International Image of Japanese Film

Alan Kita alkita at
Tue Jan 5 14:46:09 EST 1999

No offense taken really...the real culprit has to lie with the domestic
film distributors themselves.  They have no vision of a film market; and
there are no democratic recourses to take - such as lawsuits.

I'm one that is usually not supportive of lawsuits and the ilk, however,
because of the possibility of one, it shapes the film industry and the
film market.

In the United States, for example, the copyright are what 60 years? plus
one renewal.  The Disney company owns the rights to the cartoon
character Mickey Mouse.  (Actually it's more complex and at one point
the rights probably had belonged to the Disney family.)  Mickey has been
around for more 60 years, so the copyright has either been renewed once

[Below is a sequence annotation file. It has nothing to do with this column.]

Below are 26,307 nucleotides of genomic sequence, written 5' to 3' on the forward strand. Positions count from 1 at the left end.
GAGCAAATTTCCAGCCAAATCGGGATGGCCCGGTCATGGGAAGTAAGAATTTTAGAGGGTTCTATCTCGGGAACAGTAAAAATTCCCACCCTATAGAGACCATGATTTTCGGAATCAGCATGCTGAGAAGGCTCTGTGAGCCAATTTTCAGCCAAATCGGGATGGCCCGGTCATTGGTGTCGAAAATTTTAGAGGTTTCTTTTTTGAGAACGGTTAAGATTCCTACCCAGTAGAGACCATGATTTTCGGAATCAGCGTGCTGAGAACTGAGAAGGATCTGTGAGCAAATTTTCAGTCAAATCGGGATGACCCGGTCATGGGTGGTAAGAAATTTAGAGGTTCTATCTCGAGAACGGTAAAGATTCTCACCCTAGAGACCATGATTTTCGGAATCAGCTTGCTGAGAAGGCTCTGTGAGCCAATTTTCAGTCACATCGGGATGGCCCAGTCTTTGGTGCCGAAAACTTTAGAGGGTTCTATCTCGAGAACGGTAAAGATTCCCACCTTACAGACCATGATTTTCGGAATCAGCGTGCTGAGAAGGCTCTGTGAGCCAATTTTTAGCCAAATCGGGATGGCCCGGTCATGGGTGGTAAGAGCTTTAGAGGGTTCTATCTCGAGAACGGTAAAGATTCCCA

or that ownership had changed hands.

Winnie-the-Pooh is not a Disney character - it was created by A.A. Milne
and the artist...however, Disney's right to its version runs out
sometime in the year 2002 or 2003.

Lewis Carroll's family (he has no direct descendants) no longer has the
rights to the stories we know as Alice in Wonderland..

What happens, it all belongs in the public domain.  Which is one reason
we see many versions of Alice in Wonderland, and probably a motive for
Disney to push it's Pooh-wares now while it can still make exclusive

Dr. Seuss has left behind a large number of characters which he left to
his wife.  However, if she did not aggressively pursue creative
interests in the characters Suess created such as Cat-in-the-Hat, she
would eventually lose all rights to them.  So now we see much product,
both cinematically and merchandise.  If you don't exercise your right,
you lose them.

One other example, Chrysler (now Chrysler-Daimler) owns the trademark
name for JEEP.  But if they didn't aggressive pursue any "unauthorized"
use of the trademark, then JEEP could have become a generic word. 
Aspirin originally a trademark name but was not vigorously defended and
is now a regular word.

The American and European system of courts keep these things in check. 
You should see the haggling that goes on with the Gershwin foundation